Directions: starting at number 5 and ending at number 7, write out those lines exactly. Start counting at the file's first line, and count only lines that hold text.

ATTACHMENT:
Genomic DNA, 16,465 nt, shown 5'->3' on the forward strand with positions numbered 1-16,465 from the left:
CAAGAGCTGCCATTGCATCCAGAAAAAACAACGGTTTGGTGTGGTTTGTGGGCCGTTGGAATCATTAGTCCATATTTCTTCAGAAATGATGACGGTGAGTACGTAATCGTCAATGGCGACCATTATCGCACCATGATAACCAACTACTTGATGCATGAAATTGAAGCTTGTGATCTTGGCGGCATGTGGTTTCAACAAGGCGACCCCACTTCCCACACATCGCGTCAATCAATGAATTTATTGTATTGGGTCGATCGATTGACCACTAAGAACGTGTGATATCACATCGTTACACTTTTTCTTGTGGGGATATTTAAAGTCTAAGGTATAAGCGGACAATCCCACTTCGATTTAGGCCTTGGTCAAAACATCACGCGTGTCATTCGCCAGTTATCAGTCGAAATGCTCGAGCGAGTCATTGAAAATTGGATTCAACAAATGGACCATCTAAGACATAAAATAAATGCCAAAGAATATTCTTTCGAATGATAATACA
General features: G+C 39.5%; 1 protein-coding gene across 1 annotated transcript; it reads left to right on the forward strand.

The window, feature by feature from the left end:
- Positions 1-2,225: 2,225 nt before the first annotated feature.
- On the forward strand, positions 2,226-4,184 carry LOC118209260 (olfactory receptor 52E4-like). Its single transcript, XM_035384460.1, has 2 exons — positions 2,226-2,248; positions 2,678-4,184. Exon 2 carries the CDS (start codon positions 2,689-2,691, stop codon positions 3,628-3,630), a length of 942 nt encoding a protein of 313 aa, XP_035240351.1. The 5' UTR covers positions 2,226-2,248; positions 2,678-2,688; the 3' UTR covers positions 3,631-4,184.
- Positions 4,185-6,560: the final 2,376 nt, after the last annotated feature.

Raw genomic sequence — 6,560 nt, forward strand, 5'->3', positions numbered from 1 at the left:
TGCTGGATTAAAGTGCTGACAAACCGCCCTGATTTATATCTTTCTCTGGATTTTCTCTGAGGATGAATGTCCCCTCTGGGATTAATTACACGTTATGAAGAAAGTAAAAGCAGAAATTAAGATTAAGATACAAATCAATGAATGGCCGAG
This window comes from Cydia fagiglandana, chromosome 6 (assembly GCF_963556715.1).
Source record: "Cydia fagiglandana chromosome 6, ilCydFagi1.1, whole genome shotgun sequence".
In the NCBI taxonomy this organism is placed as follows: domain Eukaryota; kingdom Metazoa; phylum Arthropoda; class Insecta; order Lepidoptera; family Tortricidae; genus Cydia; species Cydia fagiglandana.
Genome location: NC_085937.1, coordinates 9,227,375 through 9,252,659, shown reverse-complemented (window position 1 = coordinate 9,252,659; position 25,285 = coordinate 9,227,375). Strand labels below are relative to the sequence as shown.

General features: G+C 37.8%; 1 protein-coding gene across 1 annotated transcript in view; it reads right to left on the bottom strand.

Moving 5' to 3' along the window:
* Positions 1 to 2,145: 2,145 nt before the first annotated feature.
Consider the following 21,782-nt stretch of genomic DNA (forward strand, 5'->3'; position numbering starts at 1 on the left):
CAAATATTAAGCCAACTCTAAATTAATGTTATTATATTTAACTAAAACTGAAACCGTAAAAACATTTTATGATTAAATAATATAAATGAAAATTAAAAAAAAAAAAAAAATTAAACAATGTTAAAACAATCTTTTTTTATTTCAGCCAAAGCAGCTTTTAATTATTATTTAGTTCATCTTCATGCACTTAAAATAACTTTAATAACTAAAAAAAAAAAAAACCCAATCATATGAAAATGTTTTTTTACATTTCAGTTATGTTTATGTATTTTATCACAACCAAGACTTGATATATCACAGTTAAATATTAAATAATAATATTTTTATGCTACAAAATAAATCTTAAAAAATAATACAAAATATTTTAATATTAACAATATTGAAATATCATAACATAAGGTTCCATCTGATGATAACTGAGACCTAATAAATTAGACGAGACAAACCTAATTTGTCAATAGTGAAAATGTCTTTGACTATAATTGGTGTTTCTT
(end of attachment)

- Positions 1-2,225: 2,225 nt before the first annotated feature.
- On the forward strand, positions 2,226-4,184 carry LOC118209260 (olfactory receptor 52E4-like). Its single transcript, XM_035384460.1, has 2 exons — positions 2,226-2,248; positions 2,678-4,184. Exon 2 carries the CDS (start codon positions 2,689-2,691, stop codon positions 3,628-3,630), a length of 942 nt encoding a protein of 313 aa, XP_035240351.1. The 5' UTR covers positions 2,226-2,248; positions 2,678-2,688; the 3' UTR covers positions 3,631-4,184.
- Positions 4,185-6,560: the final 2,376 nt, after the last annotated feature.